Setting Key Results

Key Results measure how close you’re getting to achieving your quarterly Objectives. After analyzing your major priorities and deciding to focus on a particular Objective, you then need to decide on your Key Results. Remember Key Results are the way you measure your Objective.

Key Results should be specific, measurable (quantifiable), achievable, actionable, objectively graded, and be difficult but not impossible.

key results are: specific, measurable or quantifiable, achievable, actionable, objectively graded and difficult, but not impossible

It’s also important to think about what Key Results are not as well:

They are not binary

Key Results should be numeric and be updated throughout the quarter. If your Key Result is binary it may be a task or plan and not a Key Result. Which moves us to the next point.

They are not tasks to be completed 

While plans and projects are important in supporting your objectives, Key Results are measurable business outcomes and should be treated as such.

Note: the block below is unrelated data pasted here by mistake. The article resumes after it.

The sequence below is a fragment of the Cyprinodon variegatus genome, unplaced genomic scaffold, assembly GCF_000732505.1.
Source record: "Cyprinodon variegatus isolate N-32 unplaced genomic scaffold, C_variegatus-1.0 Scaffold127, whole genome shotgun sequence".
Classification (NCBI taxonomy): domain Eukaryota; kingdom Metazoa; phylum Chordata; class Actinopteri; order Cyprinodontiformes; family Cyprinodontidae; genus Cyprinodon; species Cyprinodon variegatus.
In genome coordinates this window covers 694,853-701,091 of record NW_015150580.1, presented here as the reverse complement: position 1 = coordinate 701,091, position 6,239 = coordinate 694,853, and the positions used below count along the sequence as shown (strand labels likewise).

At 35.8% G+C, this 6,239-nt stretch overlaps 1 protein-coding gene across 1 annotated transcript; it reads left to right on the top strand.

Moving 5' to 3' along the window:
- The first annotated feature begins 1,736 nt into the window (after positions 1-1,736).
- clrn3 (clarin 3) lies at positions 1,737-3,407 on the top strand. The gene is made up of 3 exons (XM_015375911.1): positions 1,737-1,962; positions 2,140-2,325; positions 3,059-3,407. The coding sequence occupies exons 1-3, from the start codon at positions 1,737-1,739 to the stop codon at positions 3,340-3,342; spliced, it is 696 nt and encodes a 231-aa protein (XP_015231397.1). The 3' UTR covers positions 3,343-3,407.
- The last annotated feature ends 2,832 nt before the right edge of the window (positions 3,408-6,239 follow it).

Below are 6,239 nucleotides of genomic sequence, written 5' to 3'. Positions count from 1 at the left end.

Some good examples of Key Results for the Objective: Increase product reach in Germany, would include:

  1. Increase German Sign-up to MQL conversion rate from 15 to 20%
  2. Increase German MQLs from 300 to 500
  3. Increase German SQLs from  200 to 300

These examples are measurable (quantifiable), objectively graded, and while challenging they should be achievable.

A bad example of a Key Result would be:

  1. Launch new line of business

This Key Result is not numerically measurable and it is not objectively clear how it contributes to the Objective. This would be considered as a project, or could be rewritten into a separate Objective.

Remember that Objectives are large aspirational goals and KR’s are a quantifiable measurement of that goal. You can see more examples of Key Results for your given field at okrexamples.co.

Step by Step Guide to OKRs

This book provides a quick, efficient read on how to get started with OKRs. It is completely free and available for download in PDF and ePub format.